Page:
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First, yes this is related to this stack overflow question, but I'm having a slightly different set of circumstances and my post there is not getting an answer.

So, on my Dell desktop workstation, Ubuntu 10.04 32 bit, I have developed a server program that is designed to offer a Unix-Domain socket to a PHP "program" run by Apache. (note: umask = 0022) I named the socket file /home/wmiller/ACT/web_socket_file. (ACT is a reference to the product name). /home/wmiller/ACT has permissions of 777. /home/wmiller/ACT/web_socket_file gets created with permissions of 777.

Now, I copy the program to my test platform, a Q7 format Intel processor board, which also has Ubuntu 10.04 32 bit and umask = 0022. Same directories, same 777 permission on the dir. However, now when i run the code /home/wmiller/ACT/web_socket_file comes up with 755 permissions and Apache/PHP can't open the Unix Domain socket because it gets r-x permissions instead of rw- or rwx. Apache is running in uid = www-data.

sockaddr_un       webServAddr;
remove( g_webSocketFileName.c_str() );       // to erase any lingering file from last time

memset(&webServAddr, 0, sizeof(webServAddr));
webServAddr.sun_family        = AF_UNIX;
snprintf( webServAddr.sun_path, UNIX_PATH_MAX, "%s", g_webSocketFileName.c_str() );

if (( g_webServerSock = socket(AF_UNIX, SOCK_STREAM, 0)) < 0 )
    PLOG( ERROR ) << "Failed to acquire the web Server socket: ";  // uses google glog tool
    return -1;

So I tried both of these and neither worked.

chmod( g_webSocketFileName.c_str(), S_IRWXU | S_IRWXG  | S_IRWXO );


char temp[100];
sprintf( temp , "chmod o+w %s\n", g_webSocketFileName.c_str() );
system( temp );

Tried permissions of 777 and o+w.

I even tried adding a

unlink( g_webSocketFileName.c_str() );

But no help there.

Anyone have suggestions on why ir works on one machine and not on another almost identical machine? Would I be better off to put the socket file elsewhere? Is there a standard place-where-socket-files-go?

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Got it! All I had to do was move the chmod() after the bind() statement and it works!. –  Wes Miller Aug 2 '12 at 17:38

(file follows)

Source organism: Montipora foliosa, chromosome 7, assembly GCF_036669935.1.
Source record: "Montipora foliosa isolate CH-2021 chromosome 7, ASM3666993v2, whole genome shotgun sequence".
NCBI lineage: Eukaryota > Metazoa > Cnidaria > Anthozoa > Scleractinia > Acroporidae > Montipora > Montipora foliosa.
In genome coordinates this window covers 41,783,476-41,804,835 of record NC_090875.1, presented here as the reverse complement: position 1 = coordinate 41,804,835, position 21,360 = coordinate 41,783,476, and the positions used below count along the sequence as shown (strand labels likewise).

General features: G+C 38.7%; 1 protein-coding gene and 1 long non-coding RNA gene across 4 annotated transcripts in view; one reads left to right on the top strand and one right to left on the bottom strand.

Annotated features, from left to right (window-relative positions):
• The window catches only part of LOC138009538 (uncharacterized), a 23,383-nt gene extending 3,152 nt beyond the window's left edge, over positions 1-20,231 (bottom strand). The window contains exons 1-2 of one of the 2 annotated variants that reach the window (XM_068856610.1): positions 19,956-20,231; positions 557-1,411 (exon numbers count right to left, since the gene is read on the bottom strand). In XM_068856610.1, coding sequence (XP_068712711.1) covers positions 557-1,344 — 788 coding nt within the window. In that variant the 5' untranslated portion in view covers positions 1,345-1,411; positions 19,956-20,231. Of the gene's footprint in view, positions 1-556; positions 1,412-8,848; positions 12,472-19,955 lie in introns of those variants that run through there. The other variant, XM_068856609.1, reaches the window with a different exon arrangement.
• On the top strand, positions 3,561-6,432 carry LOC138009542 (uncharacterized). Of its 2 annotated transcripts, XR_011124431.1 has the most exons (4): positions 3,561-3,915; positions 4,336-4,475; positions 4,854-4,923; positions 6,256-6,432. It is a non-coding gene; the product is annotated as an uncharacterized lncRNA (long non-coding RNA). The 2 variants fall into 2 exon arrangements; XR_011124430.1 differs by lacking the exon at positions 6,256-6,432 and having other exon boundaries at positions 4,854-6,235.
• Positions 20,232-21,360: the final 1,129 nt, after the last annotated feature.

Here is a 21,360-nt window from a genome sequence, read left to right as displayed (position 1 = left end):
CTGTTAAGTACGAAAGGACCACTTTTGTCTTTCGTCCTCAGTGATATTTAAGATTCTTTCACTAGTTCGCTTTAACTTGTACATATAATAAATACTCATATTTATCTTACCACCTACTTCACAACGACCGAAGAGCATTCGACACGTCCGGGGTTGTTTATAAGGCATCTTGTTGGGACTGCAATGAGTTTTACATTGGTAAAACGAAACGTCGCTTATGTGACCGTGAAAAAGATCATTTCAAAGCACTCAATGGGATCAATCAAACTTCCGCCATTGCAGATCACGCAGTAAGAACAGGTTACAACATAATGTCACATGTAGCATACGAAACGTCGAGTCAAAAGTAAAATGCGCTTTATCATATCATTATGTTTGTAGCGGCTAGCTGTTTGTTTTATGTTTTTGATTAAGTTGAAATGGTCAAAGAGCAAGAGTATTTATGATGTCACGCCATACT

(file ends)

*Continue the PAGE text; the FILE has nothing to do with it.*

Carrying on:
1 Answer 1

On Linux, you need to call fchmod() on the Unix domain socket file descriptor before bind(). In this way the bind() call will create the filesystem object with the specified permissions. Calling fchmod() on an already bound socket is not effective.

Using chmod() could lead to TOCTTOU race condition. If possible, use fchmod() instead.

This is a Linux-specific hack. On most BSD systems, fchmod() will fail on a socket fd and set EINVAL.

Edit. I found this system-dependent behavior difference by tinkering. Perhaps the best "source" for this should be the kernel source code itself.

  • On FreeBSD, it appears that fchmod() on a Unix domain socket is defined as a no-op that sets EINVAL (Ref1)
  • On Linux, it appears that a Unix domain socket fd is created just like an inode, along with file modes (but with S_IFSOCK bitwise-or'ed in). (Ref2) Linux's fchmod() implementation will then happily apply changes to such an object. When binding a Unix domain socket to an address, the file modes are used in creating the filesystem-object. (Ref3) According to man 2 stat, S_IFSOCK is present in POSIX.1-2001.

If I read the sources wrong, please feel free to correct me.

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Do you have an authorative source for this working on linux? In the manpage (fchmod(3), while fchmod(2) doesn’t talk at all about sockets), the behaviour is described as unspecified. –  Jonas Wielicki Dec 27 '14 at 16:08
@JonasWielicki edited. –  Cong Ma Dec 30 '14 at 9:17
I have tested fchmod() on Linux. None of the combinations (before bind, after listen) worked. In all cases it returned 0 but did not change the file permissions. Only chmod() worked. –  Meixner Jul 27 at 11:08

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